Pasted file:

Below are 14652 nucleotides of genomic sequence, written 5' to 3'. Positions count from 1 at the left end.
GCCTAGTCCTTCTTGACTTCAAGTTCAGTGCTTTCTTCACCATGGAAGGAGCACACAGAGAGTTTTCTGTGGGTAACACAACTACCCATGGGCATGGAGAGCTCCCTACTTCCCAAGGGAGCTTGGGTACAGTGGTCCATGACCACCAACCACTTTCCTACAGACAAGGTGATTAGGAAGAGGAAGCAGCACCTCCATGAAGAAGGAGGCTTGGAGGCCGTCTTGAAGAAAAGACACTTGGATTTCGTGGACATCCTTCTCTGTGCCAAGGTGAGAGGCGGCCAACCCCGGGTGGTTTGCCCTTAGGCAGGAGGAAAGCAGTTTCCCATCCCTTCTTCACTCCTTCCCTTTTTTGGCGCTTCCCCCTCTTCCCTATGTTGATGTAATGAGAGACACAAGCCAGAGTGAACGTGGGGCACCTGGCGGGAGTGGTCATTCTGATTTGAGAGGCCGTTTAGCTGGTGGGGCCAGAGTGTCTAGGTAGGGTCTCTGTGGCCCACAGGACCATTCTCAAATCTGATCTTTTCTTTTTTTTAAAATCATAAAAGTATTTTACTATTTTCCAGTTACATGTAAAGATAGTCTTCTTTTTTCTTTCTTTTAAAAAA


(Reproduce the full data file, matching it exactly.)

Below are 14652 nucleotides of genomic sequence, written 5' to 3'. Positions count from 1 at the left end.
GCCTAGTCCTTCTTGACTTCAAGTTCAGTGCTTTCTTCACCATGGAAGGAGCACACAGAGAGTTTTCTGTGGGTAACACAACTACCCATGGGCATGGAGAGCTCCCTACTTCCCAAGGGAGCTTGGGTACAGTGGTCCATGACCACCAACCACTTTCCTACAGACAAGGTGATTAGGAAGAGGAAGCAGCACCTCCATGAAGAAGGAGGCTTGGAGGCCGTCTTGAAGAAAAGACACTTGGATTTCGTGGACATCCTTCTCTGTGCCAAGGTGAGAGGCGGCCAACCCCGGGTGGTTTGCCCTTAGGCAGGAGGAAAGCAGTTTCCCATCCCTTCTTCACTCCTTCCCTTTTTTGGCGCTTCCCCCTCTTCCCTATGTTGATGTAATGAGAGACACAAGCCAGAGTGAACGTGGGGCACCTGGCGGGAGTGGTCATTCTGATTTGAGAGGCCGTTTAGCTGGTGGGGCCAGAGTGTCTAGGTAGGGTCTCTGTGGCCCACAGGACCATTCTCAAATCTGATCTTTTCTTTTTTTTAAAATCATAAAAGTATTTTACTATTTTCCAGTTACATGTAAAGATAGTCTTCTTTTTTCTTTCTTTTAAAAAA